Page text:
© Good Travel Guide, January 2021
Co-authors: Paula Radman & Ramona Mendis, Editors: Jaspal Channa & Daniela van Elburg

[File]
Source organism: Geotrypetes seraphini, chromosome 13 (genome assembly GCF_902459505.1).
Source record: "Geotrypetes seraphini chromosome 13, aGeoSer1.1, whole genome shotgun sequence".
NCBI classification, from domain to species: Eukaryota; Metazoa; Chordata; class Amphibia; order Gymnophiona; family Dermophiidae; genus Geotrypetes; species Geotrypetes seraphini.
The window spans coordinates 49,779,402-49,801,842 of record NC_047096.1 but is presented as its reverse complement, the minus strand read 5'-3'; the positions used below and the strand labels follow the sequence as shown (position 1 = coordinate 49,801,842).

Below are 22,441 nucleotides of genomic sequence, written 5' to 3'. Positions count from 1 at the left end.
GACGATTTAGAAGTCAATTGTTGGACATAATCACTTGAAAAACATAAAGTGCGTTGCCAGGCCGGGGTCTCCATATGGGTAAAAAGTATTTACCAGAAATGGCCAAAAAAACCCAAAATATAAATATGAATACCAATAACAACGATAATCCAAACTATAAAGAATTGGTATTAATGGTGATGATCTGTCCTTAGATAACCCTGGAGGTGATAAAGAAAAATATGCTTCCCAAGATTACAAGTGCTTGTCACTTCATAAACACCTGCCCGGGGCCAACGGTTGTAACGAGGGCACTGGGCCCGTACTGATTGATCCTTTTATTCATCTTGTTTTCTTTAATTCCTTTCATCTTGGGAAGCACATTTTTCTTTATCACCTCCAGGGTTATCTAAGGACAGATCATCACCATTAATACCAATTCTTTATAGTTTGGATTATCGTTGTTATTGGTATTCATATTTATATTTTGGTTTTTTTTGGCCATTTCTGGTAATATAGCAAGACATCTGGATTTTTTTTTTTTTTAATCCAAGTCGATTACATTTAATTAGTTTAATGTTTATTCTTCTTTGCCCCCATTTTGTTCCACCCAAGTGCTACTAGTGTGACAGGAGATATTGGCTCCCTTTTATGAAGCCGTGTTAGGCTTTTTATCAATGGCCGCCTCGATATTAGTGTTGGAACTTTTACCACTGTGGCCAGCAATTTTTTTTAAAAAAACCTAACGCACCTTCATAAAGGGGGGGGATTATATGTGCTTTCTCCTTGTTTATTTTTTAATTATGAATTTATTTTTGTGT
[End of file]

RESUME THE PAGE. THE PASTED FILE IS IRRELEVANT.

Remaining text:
Prior to the COVID-19 Pandemic, 2019 saw a record total of 671 million international tourists arrivals in the first half of the year. This was 30 million more than in the first half of 2018. If the COVID-19 pandemic had not hit, these numbers were expected to continue rising in 2020.[efn_note]UNWTO. “INTERNATIONAL TOURISM UP 4% IN FIRST HALF OF 2019, WORLD TOURISM ORGANIZATION REPORTS.” World Tourism Organization A United Nations Specialized Agency, UNWTO Communications Department, 09 September 2019. Accessed 06 January 2021.[/efn_note] The problem with these rising numbers is that tourists were found to generate up to twice the amount of solid waste per capita of local residents, with a particular increase in plastic and single-use items.[efn_note]Styles, D., Schönberger, H., & Galvez Martos, J. L. (2013). JRC Scientific and Policy Report on Best Environmental Management Practice in the Tourism Sector. European Commission.[/efn_note][efn_note]Bauske, B., von Münchhausen, M., Plitharas, A., & Tsoukalas, K. (2019). Stop the flood of plastic: Effective measures to avoid single-use plastics and packaging in hotels. WWF Germany[/efn_note] The additional waste produced by tourists puts increased pressure on local waste management infrastructures. In addition, litter also reduces the aesthetic value of destinations making them less attractive to visitors. Marine litter is a particularly important issue in coastal destinations, as it was found to increase by up to 30% during peak tourist season.[efn_note]Dalberg Advisors. (2019). Stop the Flood of Plastic: How Mediterranean countries can save their sea. WWF Mediterranean Marine Initiative.[/efn_note] When local infrastructures cannot handle or have improper management of waste, this can result in serious harm to both the environment and public health. Impacts to the environment can include air and water pollution, resource depletion, soil degradation, loss of biodiversity and aesthetic value. Furthermore, the waste sector alone produces around 3% of global greenhouse gas (GHG) emissions.[efn_note]IPCC. (2014). Climate Change 2014: Mitigation of Climate Change. Contribution of Working Group III to the Fifth Assessment Report of the Intergovernmental Panel on Climate Change. Cambridge University Press.[/efn_note]